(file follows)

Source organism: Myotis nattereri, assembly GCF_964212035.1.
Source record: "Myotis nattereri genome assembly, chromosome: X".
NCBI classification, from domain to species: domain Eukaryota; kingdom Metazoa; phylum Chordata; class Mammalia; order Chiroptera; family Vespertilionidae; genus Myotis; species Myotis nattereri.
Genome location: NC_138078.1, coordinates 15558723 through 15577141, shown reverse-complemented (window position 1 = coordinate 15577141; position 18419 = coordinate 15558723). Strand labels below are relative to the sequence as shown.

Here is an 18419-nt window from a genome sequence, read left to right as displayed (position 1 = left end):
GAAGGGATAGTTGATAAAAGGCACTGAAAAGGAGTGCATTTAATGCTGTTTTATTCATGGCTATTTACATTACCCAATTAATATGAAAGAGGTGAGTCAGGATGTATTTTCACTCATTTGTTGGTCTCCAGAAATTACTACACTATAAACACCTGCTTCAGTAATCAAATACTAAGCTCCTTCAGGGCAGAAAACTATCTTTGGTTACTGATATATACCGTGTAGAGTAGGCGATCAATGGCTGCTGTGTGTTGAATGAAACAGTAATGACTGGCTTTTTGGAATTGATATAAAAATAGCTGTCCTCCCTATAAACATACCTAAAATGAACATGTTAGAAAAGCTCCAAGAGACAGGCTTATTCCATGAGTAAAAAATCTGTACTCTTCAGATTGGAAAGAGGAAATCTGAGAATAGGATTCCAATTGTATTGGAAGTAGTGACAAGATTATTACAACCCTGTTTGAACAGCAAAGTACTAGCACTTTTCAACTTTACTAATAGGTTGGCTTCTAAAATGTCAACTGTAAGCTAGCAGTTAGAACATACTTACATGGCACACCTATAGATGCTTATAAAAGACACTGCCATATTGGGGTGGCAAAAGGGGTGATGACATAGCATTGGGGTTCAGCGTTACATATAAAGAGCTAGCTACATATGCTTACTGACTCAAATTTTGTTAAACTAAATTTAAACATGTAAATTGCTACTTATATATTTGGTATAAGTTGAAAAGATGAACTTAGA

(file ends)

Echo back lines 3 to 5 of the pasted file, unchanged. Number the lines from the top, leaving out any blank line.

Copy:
NCBI classification, from domain to species: domain Eukaryota; kingdom Metazoa; phylum Chordata; class Mammalia; order Chiroptera; family Vespertilionidae; genus Myotis; species Myotis nattereri.
Genome location: NC_138078.1, coordinates 15558723 through 15577141, shown reverse-complemented (window position 1 = coordinate 15577141; position 18419 = coordinate 15558723). Strand labels below are relative to the sequence as shown.

Here is an 18419-nt window from a genome sequence, read left to right as displayed (position 1 = left end):